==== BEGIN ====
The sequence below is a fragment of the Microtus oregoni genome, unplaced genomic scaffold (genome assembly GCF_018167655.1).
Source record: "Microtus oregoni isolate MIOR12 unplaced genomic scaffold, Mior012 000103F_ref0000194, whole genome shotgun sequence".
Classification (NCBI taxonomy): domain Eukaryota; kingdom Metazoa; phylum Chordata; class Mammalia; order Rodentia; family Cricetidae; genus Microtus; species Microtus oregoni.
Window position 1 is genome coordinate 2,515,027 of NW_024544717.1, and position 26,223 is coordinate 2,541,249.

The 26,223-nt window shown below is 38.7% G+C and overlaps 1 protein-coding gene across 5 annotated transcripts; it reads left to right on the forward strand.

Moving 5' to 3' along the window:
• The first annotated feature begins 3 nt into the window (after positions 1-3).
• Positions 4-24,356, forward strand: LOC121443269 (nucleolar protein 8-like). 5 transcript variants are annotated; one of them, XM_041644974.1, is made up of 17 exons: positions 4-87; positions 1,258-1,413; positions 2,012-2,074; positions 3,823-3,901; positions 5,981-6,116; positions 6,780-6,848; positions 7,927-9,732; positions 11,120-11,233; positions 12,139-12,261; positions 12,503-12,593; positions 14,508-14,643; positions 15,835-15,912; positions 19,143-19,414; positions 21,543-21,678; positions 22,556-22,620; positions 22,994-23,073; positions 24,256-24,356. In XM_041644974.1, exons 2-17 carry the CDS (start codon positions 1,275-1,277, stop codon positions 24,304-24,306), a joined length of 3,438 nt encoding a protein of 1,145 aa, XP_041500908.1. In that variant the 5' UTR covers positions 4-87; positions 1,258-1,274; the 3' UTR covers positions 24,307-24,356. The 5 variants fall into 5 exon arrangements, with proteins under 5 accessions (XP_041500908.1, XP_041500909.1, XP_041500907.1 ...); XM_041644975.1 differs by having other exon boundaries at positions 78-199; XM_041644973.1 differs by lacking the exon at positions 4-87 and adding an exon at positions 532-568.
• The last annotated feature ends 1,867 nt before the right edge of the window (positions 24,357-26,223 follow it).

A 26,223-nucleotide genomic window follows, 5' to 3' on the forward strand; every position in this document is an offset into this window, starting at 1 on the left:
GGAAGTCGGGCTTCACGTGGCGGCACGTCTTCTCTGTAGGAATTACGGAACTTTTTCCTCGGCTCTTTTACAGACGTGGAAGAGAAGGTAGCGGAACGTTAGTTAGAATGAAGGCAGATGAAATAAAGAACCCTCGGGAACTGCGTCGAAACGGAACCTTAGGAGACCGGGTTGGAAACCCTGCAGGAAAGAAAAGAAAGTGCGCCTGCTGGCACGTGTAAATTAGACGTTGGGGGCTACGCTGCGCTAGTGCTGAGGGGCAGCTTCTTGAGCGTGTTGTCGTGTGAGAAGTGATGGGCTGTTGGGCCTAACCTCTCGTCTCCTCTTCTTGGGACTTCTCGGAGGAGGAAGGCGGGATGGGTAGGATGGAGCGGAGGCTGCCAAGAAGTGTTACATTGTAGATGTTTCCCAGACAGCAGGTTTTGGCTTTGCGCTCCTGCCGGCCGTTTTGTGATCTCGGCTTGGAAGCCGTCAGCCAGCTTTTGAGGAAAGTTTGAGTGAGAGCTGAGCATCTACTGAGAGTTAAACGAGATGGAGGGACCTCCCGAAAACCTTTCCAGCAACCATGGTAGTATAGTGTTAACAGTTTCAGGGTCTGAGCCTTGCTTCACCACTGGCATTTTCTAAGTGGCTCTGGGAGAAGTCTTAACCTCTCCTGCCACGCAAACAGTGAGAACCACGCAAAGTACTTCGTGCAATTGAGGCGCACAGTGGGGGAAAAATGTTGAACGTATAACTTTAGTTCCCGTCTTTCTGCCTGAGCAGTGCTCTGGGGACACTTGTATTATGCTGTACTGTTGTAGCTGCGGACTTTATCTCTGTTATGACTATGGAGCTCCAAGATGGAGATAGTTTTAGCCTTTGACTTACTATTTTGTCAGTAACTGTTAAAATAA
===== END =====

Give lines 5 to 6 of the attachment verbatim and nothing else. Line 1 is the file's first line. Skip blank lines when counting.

The 26,223-nt window shown below is 38.7% G+C and overlaps 1 protein-coding gene across 5 annotated transcripts; it reads left to right on the forward strand.

Moving 5' to 3' along the window: